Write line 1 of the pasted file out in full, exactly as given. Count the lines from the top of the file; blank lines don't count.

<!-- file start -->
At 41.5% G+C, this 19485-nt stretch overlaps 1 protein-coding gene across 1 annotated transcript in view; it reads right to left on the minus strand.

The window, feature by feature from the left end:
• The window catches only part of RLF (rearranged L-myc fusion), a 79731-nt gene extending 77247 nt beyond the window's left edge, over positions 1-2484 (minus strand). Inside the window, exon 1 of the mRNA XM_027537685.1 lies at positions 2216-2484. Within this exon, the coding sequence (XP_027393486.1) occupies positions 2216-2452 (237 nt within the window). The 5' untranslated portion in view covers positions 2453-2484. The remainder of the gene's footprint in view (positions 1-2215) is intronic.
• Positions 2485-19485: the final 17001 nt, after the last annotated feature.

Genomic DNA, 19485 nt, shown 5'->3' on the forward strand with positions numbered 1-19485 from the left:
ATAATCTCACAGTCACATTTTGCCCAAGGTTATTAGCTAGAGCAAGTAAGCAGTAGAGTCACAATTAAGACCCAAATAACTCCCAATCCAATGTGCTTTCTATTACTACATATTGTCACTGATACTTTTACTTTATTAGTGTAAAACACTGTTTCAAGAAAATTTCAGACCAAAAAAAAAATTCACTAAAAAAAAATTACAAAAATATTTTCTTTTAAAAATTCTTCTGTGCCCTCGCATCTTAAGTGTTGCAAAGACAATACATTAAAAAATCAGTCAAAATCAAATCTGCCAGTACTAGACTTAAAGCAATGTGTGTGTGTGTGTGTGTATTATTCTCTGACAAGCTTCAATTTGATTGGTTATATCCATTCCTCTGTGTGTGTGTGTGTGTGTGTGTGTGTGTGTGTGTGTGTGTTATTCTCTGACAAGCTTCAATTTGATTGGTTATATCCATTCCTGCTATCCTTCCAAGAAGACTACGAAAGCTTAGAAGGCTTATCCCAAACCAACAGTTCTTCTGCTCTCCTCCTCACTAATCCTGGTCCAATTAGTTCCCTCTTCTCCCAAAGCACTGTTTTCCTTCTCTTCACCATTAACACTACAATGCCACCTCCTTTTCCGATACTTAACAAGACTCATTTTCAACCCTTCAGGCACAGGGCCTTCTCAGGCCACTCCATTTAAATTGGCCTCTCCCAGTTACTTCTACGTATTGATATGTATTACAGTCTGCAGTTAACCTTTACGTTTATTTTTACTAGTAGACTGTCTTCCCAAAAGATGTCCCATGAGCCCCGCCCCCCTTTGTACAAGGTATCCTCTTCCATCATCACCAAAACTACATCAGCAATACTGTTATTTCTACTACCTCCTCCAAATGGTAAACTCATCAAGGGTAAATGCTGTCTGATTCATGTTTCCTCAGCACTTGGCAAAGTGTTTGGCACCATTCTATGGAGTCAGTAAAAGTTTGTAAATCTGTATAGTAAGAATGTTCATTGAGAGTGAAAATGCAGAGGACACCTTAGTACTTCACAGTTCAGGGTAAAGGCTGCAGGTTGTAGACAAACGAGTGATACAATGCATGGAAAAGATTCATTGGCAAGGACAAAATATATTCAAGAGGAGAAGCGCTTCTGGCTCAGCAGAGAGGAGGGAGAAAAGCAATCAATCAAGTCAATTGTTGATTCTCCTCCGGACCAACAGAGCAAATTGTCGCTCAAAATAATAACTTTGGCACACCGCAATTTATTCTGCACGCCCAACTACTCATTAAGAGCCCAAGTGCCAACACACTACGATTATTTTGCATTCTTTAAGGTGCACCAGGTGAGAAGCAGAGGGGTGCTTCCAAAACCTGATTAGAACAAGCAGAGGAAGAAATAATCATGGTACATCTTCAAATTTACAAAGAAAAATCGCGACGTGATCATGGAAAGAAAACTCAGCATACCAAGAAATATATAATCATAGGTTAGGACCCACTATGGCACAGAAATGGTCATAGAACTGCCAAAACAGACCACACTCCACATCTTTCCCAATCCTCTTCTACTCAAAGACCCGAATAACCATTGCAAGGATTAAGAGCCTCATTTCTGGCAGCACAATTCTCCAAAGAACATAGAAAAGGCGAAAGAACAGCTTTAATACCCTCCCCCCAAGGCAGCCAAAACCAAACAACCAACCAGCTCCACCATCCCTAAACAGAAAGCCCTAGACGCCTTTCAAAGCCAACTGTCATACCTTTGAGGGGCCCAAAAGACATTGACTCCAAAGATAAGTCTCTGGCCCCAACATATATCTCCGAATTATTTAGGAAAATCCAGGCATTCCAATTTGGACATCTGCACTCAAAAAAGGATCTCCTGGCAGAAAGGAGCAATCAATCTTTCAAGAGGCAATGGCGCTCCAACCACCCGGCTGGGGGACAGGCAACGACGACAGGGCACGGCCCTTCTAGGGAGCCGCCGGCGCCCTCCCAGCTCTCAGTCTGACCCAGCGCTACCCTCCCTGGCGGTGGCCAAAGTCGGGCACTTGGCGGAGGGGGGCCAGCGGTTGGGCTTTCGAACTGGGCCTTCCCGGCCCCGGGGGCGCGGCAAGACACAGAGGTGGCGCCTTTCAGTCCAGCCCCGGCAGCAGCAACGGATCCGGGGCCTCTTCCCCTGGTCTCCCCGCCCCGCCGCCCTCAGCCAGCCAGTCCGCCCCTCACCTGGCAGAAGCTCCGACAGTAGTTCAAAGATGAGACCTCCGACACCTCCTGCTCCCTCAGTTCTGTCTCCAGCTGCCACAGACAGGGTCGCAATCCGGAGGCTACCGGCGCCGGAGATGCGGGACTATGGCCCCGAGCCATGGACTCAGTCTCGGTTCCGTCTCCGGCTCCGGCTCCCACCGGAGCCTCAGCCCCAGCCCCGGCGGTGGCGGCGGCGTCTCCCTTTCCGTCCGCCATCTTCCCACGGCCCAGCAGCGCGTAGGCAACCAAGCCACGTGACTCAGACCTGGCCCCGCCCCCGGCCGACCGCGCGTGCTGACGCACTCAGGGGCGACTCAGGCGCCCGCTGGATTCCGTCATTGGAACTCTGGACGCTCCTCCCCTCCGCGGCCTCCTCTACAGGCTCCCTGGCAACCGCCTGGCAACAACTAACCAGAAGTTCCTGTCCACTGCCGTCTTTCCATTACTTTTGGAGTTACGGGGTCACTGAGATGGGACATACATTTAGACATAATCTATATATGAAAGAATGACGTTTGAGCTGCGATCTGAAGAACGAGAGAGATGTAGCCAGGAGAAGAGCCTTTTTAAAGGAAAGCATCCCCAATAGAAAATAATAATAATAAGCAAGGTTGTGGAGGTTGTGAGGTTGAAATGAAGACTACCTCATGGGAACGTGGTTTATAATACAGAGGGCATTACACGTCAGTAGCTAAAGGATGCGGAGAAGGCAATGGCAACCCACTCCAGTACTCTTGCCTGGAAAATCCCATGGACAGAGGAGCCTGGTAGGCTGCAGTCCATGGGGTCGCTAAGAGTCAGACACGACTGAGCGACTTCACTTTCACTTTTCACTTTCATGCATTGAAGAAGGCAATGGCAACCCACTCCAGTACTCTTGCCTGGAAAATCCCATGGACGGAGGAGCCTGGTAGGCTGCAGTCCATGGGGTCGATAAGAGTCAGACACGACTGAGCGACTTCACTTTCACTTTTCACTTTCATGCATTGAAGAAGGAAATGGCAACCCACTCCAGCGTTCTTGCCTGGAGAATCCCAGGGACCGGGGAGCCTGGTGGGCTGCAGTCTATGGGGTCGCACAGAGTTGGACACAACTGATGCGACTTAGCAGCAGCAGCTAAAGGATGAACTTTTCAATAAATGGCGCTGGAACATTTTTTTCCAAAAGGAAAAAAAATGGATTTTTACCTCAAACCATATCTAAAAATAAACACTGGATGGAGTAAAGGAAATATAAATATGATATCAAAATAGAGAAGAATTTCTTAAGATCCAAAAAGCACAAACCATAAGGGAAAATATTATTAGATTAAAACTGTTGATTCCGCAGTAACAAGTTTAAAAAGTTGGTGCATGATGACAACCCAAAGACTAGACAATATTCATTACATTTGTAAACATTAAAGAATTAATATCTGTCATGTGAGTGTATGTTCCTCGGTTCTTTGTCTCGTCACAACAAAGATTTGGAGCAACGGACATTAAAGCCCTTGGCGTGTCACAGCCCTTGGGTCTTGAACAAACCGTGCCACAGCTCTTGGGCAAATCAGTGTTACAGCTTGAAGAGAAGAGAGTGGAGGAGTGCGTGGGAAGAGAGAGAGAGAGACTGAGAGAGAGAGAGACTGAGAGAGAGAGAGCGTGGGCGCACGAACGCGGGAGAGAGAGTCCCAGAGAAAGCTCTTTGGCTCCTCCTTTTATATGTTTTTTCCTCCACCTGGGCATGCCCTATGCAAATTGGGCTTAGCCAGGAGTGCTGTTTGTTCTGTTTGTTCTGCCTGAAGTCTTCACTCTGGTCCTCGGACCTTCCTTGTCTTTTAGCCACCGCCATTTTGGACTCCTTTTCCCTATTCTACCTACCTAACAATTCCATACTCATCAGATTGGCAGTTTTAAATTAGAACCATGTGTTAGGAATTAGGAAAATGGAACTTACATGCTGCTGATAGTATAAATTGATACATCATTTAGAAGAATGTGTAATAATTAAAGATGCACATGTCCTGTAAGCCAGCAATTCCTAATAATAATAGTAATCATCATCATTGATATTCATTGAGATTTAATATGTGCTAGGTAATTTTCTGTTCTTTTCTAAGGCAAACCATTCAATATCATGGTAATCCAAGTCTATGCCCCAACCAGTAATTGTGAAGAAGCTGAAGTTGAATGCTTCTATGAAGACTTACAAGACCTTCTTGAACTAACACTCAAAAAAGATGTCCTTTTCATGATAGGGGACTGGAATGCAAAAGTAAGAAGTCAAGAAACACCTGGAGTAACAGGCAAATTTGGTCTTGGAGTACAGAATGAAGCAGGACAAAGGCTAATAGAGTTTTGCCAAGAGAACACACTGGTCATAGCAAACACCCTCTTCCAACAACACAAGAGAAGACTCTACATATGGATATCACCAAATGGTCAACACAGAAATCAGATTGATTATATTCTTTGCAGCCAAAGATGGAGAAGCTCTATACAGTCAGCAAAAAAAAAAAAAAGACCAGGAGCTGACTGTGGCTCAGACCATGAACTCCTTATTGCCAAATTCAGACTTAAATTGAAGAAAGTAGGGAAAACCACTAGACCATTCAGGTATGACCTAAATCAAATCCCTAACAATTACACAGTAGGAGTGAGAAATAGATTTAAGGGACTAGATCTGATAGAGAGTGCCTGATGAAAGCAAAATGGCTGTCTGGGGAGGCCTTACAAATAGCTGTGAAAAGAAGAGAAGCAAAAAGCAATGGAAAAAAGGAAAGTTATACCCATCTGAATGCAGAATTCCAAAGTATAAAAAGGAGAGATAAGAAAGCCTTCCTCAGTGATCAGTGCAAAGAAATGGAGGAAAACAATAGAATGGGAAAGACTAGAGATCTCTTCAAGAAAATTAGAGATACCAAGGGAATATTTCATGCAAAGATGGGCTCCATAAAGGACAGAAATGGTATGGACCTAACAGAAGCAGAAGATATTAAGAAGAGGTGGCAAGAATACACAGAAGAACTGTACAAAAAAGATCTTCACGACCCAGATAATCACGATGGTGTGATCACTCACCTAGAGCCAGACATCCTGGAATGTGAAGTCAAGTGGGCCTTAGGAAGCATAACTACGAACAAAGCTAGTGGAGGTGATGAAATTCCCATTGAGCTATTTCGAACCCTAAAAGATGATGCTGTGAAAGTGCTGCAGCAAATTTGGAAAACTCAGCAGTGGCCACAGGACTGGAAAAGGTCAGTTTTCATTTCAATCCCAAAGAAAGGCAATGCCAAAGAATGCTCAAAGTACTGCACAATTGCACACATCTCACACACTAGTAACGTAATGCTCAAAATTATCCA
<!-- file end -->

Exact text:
At 41.5% G+C, this 19485-nt stretch overlaps 1 protein-coding gene across 1 annotated transcript in view; it reads right to left on the minus strand.